Monday, April 20, 2009

Saving them from themselves

The lines we walk in this industry are so fine as to be invisible.

If a resident wants to do something, but it's going to hurt them, how do we decide what's right? If it's not illegal or immoral, but it could result in injury, hospitalization, or death, do we have the right to stop them?

Smoking is a big one. If having a cigarette can result in respiratory arrest, can we forbid them from having one? Isn't it their right to smoke if they want to? Do we have the right to limit them or forbid them from smoking?

If the resident refuses a shower, but desperately needs one, do we have the right to force them in there and hose them off? If we don't, and they suffer from skin breakdown, is it then our fault because we respected their wishes?

How do we know whether what we're doing is abuse or just saving them from themselves?

2 comments:

Dr. Eleanor Barbera said...

K. Tree, another thought-provoking post.

I've spent a lot of time puzzling over this issue, especially since, as a nursing home psychologist, I'm sometimes asked to determine whether or not residents have the capacity to make decisions for themselves. The request for a capacity evaluation is often preceded by the resident wanting to engage in a behavior that could be deleterious to their health or well-being. I tend to come from the perspective that residents who understand what they're doing should be allowed to make bad decisions for themselves. Most of us in the community make bad decisions for ourselves at one time or another. But I understand the nursing home's perspective of wanting to avoid a potential lawsuit which could result from allowing residents to harm themselves, even if the residents did it knowingly against medical advice.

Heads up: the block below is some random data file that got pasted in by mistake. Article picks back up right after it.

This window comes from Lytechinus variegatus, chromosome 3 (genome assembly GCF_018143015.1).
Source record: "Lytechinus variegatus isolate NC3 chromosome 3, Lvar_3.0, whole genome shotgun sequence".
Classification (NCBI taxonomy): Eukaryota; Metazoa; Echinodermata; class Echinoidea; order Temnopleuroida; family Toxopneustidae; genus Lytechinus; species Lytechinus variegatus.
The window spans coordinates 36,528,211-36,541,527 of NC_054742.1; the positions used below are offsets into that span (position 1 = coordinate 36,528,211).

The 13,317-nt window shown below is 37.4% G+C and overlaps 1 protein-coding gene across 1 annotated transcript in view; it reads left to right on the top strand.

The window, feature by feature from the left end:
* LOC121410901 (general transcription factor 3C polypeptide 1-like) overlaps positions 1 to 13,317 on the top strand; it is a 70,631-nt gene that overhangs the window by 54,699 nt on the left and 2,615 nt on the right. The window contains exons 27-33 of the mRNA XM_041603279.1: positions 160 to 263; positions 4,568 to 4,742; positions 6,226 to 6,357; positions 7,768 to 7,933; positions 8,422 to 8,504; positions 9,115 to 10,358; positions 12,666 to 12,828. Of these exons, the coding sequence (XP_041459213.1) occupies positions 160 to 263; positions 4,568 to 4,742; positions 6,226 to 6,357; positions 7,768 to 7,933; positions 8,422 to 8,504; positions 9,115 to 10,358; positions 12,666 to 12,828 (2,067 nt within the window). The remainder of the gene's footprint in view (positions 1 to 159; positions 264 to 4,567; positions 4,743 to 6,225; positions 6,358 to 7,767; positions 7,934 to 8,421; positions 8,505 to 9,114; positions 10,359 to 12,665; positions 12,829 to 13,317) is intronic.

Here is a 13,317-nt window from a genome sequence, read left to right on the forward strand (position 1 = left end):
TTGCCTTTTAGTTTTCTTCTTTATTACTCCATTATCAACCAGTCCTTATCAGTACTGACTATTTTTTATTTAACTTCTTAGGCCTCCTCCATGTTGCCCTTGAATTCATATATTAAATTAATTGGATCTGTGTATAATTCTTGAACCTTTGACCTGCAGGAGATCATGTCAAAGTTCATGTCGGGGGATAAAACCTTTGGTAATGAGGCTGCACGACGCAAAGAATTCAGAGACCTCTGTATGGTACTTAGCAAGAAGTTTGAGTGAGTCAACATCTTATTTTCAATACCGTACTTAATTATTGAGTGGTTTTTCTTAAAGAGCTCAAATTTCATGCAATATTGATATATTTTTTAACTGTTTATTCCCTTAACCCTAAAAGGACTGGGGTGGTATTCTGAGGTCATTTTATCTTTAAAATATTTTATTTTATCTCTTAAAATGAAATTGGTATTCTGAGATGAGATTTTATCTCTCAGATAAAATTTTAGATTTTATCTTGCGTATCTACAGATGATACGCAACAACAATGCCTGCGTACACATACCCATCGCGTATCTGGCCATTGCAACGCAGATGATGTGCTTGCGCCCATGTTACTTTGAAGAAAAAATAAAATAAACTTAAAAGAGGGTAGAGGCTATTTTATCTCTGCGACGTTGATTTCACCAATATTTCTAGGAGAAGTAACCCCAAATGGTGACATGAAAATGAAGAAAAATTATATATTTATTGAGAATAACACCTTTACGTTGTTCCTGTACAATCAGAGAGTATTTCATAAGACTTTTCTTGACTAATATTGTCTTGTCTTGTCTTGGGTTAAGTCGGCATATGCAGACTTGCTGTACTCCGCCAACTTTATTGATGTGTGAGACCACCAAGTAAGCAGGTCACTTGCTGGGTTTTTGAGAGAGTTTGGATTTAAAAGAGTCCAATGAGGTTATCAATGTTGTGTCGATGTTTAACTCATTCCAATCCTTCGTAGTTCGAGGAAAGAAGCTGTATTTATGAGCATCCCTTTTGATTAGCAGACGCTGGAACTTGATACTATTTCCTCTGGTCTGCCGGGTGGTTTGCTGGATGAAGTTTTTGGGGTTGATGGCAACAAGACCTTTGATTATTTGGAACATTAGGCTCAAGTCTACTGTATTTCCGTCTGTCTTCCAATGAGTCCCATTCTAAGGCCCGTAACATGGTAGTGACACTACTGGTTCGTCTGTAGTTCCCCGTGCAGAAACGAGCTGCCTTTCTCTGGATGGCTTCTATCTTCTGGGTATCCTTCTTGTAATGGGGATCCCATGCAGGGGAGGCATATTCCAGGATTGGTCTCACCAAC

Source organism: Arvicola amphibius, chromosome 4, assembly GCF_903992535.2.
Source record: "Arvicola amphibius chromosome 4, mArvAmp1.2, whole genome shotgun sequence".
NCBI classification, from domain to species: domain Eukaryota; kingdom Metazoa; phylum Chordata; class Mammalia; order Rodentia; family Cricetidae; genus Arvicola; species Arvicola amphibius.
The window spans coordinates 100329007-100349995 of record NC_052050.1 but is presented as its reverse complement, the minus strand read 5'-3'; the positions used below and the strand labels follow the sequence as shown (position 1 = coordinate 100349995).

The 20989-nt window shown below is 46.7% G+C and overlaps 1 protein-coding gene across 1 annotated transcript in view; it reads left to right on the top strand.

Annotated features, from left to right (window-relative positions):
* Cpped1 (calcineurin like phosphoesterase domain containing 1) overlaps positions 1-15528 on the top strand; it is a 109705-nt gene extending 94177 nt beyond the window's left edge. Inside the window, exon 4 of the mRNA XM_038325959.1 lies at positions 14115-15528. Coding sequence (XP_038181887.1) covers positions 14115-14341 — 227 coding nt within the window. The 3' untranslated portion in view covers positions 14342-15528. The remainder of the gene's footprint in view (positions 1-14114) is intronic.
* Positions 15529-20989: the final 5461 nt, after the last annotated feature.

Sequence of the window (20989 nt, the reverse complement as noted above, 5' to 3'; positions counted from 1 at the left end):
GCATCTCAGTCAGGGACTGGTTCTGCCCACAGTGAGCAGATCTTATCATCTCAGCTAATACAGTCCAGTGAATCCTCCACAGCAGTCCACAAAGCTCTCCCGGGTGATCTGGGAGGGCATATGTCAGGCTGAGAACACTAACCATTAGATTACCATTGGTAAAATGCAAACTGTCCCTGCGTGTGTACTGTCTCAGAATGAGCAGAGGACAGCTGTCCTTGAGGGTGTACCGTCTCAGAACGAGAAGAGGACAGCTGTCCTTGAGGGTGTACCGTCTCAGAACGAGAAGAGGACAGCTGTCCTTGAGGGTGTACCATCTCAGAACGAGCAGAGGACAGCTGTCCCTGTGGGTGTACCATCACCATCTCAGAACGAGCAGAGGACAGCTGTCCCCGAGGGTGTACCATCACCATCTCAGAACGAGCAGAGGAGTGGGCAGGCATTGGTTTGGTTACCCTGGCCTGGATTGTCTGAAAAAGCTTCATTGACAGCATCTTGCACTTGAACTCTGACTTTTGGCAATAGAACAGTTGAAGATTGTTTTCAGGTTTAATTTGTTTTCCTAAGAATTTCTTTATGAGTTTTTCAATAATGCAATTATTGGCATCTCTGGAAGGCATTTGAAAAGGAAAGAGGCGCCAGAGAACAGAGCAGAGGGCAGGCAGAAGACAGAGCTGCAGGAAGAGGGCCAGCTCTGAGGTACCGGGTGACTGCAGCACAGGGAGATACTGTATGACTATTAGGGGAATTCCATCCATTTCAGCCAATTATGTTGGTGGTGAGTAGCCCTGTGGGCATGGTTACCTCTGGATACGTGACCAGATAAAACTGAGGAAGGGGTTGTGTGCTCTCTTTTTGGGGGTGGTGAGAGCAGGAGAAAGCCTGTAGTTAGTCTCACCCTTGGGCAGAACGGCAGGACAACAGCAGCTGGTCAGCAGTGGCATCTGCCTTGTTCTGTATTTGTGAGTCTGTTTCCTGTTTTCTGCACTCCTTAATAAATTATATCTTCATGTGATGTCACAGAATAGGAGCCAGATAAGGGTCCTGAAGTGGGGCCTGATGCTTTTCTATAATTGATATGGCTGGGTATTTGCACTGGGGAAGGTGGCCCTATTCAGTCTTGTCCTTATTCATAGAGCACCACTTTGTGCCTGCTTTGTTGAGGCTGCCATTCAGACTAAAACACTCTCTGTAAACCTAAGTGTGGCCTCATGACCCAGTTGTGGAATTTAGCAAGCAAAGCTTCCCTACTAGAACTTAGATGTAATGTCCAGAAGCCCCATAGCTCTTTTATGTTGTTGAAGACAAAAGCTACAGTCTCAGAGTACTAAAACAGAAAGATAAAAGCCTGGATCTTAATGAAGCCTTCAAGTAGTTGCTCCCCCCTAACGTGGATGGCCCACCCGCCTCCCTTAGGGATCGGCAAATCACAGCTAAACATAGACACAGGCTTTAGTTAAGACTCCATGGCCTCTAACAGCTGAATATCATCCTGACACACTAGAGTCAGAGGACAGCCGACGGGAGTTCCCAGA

This is a very important issue which deserves further discussion. Thanks for bringing it up.

Eleanor Feldman Barbera, PhD
http://mybetternursinghome.blogspot.com

Patti said...

I say, if they want it, let them have it. For the most part.

It gets gray when the resident has some form of dementia. Or, has a family that likes to control their every movement in life.

Why do we force the 93yr old lady OOB because "she has to eat!"-- even though she never was an early riser or a breakfast eater all her life?

Why do we "bring" residents to activities they want nothing to do with-- is it to make ourselves feel better? Sometimes I think so.

Bathing? There are other options...bed baths, quick wash ups and the like that will keep skin clean enough to prevent breakdowns.

Respecting their wishes should be mean we're neglecting our duties. It's not about US. It is about THEM. We can pick and choose our battles, and keep the peace.